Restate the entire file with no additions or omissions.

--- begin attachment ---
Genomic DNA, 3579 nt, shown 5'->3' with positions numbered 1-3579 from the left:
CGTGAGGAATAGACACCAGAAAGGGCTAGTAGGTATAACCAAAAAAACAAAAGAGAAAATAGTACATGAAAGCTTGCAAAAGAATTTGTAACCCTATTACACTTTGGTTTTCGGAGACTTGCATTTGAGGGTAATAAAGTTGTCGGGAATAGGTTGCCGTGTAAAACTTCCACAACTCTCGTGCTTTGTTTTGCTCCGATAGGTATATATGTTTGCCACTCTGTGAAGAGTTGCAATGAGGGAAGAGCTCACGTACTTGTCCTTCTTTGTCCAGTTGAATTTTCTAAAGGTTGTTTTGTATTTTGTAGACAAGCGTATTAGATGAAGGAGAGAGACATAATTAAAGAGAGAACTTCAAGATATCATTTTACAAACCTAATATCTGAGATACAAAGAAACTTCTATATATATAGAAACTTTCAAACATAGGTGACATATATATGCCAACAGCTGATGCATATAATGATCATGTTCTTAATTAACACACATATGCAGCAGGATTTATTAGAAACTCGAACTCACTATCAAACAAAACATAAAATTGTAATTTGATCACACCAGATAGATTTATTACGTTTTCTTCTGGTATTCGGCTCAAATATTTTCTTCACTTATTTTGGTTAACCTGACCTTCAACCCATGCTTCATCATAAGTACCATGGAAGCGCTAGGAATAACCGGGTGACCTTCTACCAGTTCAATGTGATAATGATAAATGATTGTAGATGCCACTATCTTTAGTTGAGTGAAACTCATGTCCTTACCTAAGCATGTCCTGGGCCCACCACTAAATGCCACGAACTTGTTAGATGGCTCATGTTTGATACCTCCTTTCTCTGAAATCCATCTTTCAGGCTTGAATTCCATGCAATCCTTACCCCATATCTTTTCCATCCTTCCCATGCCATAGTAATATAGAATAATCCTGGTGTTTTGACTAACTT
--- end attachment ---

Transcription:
Genomic DNA, 3579 nt, shown 5'->3' with positions numbered 1-3579 from the left:
CGTGAGGAATAGACACCAGAAAGGGCTAGTAGGTATAACCAAAAAAACAAAAGAGAAAATAGTACATGAAAGCTTGCAAAAGAATTTGTAACCCTATTACACTTTGGTTTTCGGAGACTTGCATTTGAGGGTAATAAAGTTGTCGGGAATAGGTTGCCGTGTAAAACTTCCACAACTCTCGTGCTTTGTTTTGCTCCGATAGGTATATATGTTTGCCACTCTGTGAAGAGTTGCAATGAGGGAAGAGCTCACGTACTTGTCCTTCTTTGTCCAGTTGAATTTTCTAAAGGTTGTTTTGTATTTTGTAGACAAGCGTATTAGATGAAGGAGAGAGACATAATTAAAGAGAGAACTTCAAGATATCATTTTACAAACCTAATATCTGAGATACAAAGAAACTTCTATATATATAGAAACTTTCAAACATAGGTGACATATATATGCCAACAGCTGATGCATATAATGATCATGTTCTTAATTAACACACATATGCAGCAGGATTTATTAGAAACTCGAACTCACTATCAAACAAAACATAAAATTGTAATTTGATCACACCAGATAGATTTATTACGTTTTCTTCTGGTATTCGGCTCAAATATTTTCTTCACTTATTTTGGTTAACCTGACCTTCAACCCATGCTTCATCATAAGTACCATGGAAGCGCTAGGAATAACCGGGTGACCTTCTACCAGTTCAATGTGATAATGATAAATGATTGTAGATGCCACTATCTTTAGTTGAGTGAAACTCATGTCCTTACCTAAGCATGTCCTGGGCCCACCACTAAATGCCACGAACTTGTTAGATGGCTCATGTTTGATACCTCCTTTCTCTGAAATCCATCTTTCAGGCTTGAATTCCATGCAATCCTTACCCCATATCTTTTCCATCCTTCCCATGCCATAGTAATATAGAATAATCCTGGTGTTTTGACTAACTT